Press Release, Public Health, Public Safety, Substance Use Disorder Harrisburg, PA – Governor Tom Wolf today applauded the passage of a legislative priority to address the opioid epidemic. The legislation, Senate Bill 446, sponsored by Sen. Tom McGarrigle, will give the Pennsylvania Department of Drug and Alcohol Programs (DDAP) regulatory authority to license or certify recovery homes that receive public funds or referrals from state, county, or federal agencies.“As we continue to battle against the heroin and opioid crisis and provide those recovering from the disease of addiction with the best possible care, I applaud the General Assembly for passing this important legislation,” Governor Wolf said.In October, Governor Wolf outlined his legislative priorities to further address the opioid epidemic, including SB 446.“It’s our goal to provide recovery house residents with a safe, supportive, and drug-and-alcohol-free environment during a critical time in their recovery journey,” Governor Wolf said. “The legislation will require DDAP to create and maintain a publicly accessible registry of all licensed or certified drug and alcohol recovery houses within the commonwealth.”Before Senate Bill 446, recovery homes were only subject to the local ordinances of the municipality or township in which they are located.“Recovery homes can be a safe and productive space for individuals in recovery from drug or alcohol addiction,” Acting DDAP Secretary Jennifer Smith said. “Before this legislation, these homes have had very little regulation and oversight. Licensing these facilities allows DDAP to ensure that these homes are held to the same standard as other treatment facilities. I am grateful that the General Assembly passed this legislation to protect individuals residing in recovery homes around Pennsylvania.”For more information on treatment options in Pennsylvania, county-based resources, and the Wolf Administration’s efforts to combat the heroin and opioid epidemic, visit www.pa.gov/opioid or www.ddap.pa.gov. Governor Wolf Commends Passage of Legislative Priority to Address Opioid Epidemic December 13, 2017 SHARE Email Facebook Twitter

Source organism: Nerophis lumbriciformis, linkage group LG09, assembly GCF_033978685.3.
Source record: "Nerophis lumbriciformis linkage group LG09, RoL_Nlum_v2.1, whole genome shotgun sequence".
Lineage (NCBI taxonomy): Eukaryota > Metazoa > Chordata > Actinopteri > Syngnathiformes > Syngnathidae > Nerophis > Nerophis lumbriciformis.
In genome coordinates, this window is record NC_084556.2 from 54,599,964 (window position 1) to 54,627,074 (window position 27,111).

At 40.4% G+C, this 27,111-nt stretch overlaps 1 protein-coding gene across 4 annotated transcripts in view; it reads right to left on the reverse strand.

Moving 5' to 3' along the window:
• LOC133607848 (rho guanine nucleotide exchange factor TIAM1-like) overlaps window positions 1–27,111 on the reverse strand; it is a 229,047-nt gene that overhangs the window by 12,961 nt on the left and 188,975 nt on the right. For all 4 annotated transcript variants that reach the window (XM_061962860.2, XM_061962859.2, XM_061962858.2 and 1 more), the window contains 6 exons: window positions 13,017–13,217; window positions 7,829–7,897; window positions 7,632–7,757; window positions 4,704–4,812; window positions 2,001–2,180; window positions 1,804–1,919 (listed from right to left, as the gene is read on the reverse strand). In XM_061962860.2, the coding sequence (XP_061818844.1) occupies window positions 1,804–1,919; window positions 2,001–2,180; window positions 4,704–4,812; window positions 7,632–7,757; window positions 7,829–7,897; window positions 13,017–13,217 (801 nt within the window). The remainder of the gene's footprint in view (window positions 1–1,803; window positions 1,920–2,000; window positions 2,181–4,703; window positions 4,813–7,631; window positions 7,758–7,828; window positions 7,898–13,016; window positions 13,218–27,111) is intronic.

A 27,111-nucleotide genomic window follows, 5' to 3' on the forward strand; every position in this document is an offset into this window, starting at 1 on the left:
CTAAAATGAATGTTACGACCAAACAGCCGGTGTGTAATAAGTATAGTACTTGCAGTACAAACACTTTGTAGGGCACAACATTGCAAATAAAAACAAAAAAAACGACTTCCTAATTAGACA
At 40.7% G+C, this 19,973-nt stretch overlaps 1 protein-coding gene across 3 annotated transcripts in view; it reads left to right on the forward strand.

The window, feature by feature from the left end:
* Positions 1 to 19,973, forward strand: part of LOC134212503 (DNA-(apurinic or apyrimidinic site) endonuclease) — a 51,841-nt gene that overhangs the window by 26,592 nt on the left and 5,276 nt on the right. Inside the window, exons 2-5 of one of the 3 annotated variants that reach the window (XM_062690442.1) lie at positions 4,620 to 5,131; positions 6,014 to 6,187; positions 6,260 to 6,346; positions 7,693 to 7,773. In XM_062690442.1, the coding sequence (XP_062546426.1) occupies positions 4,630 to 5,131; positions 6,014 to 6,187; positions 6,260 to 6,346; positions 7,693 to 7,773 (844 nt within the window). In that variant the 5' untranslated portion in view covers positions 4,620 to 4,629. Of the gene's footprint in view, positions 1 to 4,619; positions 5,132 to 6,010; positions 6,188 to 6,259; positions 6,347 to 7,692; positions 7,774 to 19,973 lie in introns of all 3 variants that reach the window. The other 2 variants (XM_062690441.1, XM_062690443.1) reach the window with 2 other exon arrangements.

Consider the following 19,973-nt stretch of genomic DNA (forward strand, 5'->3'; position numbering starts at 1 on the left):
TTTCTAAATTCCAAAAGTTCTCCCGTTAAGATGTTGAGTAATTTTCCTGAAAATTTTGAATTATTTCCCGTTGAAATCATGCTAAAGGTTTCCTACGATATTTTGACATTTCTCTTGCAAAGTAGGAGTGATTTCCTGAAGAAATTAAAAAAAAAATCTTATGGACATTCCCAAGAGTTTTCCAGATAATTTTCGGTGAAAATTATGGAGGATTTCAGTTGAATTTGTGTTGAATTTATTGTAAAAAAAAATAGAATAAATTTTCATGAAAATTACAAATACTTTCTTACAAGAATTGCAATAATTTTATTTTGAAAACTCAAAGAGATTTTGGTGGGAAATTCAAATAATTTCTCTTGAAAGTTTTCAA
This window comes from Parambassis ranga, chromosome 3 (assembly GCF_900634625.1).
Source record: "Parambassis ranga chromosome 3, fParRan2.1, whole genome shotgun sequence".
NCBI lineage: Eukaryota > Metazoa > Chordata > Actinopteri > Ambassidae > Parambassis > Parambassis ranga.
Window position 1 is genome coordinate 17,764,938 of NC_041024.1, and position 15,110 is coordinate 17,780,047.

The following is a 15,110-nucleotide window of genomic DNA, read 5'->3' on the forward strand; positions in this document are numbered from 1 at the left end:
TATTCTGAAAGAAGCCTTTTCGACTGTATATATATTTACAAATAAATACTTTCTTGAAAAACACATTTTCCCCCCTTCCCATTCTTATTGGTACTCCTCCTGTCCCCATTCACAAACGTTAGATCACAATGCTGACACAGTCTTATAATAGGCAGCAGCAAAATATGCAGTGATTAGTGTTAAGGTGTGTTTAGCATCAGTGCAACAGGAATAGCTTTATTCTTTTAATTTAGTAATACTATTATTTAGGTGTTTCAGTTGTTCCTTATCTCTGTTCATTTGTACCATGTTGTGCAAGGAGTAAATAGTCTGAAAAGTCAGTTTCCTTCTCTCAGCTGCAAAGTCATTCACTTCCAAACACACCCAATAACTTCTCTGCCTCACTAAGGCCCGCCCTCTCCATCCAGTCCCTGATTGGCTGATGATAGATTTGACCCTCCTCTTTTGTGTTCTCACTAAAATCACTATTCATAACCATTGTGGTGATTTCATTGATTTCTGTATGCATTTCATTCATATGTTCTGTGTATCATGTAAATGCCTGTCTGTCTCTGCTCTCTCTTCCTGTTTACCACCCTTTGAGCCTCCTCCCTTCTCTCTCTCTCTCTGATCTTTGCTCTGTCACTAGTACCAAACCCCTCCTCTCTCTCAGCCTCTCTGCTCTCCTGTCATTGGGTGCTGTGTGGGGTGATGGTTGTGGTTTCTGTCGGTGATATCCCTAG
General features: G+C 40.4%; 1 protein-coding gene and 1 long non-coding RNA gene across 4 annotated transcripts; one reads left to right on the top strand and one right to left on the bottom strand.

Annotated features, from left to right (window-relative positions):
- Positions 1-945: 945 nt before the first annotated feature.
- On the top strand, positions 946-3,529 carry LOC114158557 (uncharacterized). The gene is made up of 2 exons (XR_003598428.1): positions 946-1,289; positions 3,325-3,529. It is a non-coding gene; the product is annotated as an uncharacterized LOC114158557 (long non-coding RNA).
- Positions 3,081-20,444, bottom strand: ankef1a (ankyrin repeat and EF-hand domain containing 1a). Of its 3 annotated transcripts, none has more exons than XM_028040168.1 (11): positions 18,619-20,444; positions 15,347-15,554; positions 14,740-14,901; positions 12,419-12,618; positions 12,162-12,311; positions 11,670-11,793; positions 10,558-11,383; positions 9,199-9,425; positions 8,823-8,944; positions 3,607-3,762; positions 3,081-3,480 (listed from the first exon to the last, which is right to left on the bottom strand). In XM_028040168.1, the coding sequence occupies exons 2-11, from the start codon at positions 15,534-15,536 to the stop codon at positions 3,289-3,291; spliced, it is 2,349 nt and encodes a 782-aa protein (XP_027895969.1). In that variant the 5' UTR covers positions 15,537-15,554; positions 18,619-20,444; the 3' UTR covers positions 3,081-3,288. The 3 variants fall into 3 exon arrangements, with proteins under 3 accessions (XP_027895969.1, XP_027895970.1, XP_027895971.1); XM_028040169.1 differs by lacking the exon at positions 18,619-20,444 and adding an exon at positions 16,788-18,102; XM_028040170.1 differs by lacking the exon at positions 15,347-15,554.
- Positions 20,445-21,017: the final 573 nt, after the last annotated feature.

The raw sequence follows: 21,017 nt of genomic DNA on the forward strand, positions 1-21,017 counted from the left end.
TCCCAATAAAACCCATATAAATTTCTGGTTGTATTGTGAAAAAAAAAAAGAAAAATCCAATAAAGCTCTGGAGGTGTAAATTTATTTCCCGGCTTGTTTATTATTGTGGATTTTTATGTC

A survey conducted by the Council for Aid to Education’s Voluntary Support of Education reported that USC ranked third in highest financial contributions from donors last year.In 2013, USC received a total of $674.5 million in donations, behind Stanford University and Harvard University, who were ranked first and second, respectively. The survey also found that overall university philanthropy is increasing slowly since a dip after the 2008 recession.According to the Council for Aid to Education’s website, the Voluntary Support of Education survey “is the authoritative national source of data on charitable giving to higher education and private K-12 institutions.”USC Senior Vice President of Finance Robert Abeles commented on the prestige of being ranked among schools with long histories of receiving large financial gifts.“To be ranked in fundraising alongside universities such as Stanford and Harvard is a wonderful tribute to the generosity of our alumni, parents, grandparents and others who support our commitment to becoming one of the world’s great institutions of higher learning,” Abeles said.USC Provost and Senior Vice President for Academic Affairs Elizabeth Garrett commented on the successful fundraising efforts of USC President C. L. Max Nikias.“Traditionally, people thought the Ivy League is the giant donors,” Garrett said. “We’ve seen USC rising in the ranks, though. In this respect, the president’s audacious fundraiser campaign has been more successful than any of us have expected. It’s a very credible kind of success,” Garrett said.Garrett also commented on how the generosity of donors will greatly benefit student scholarship funds.“What makes me particularly excited is that the fundraising efforts are for academics,” Garrett said. “We will be increasing student scholarships, and much of the money has been allocated for academic priority.”The provost said the fundraising efforts have culminated in a variety of donations.“We’ve had, in this campaign, more than 200,000 individual donations. Quite a bit of fundraising comes from parents of students, and happy parents means happy students,” Garrett said.Many USC students had similarly positive responses regarding the generosity of alumni and other donors, though they had differing views on how the contributions should be allocated throughout the university.Sarkis Ekmekian, a junior majoring in communication, commented on the Trojan Family’s generous contribution to the upcoming Wallis Annenberg Hall building.“I think it’s amazing and it shows how dedicated the Trojan Family is and how much people appreciate what USC has done for them,” Ekmekian said. “I’m positive the school will utilize all these funds to provide more amazing resources for us, such as the new Annenberg building, which I am extremely excited about.”Shayna Lurey, a sophomore majoring in business administration, hopes to see more funds distributed to student scholarship funds.“I think it’s great that USC has the ability to improve our campus and provide scholarships to so many Trojans,” Lurey said. “Hopefully, the generosity of our alumni will contribute to even more scholarship opportunities for students in need.”Adam Syed, a junior majoring in psychology, similarly wants to see the contributions go toward academic scholarships for students.“I think that’s good; I just hope a portion of the money goes toward financial aid and scholarship funds because a lot of students need financial help,” Syed said.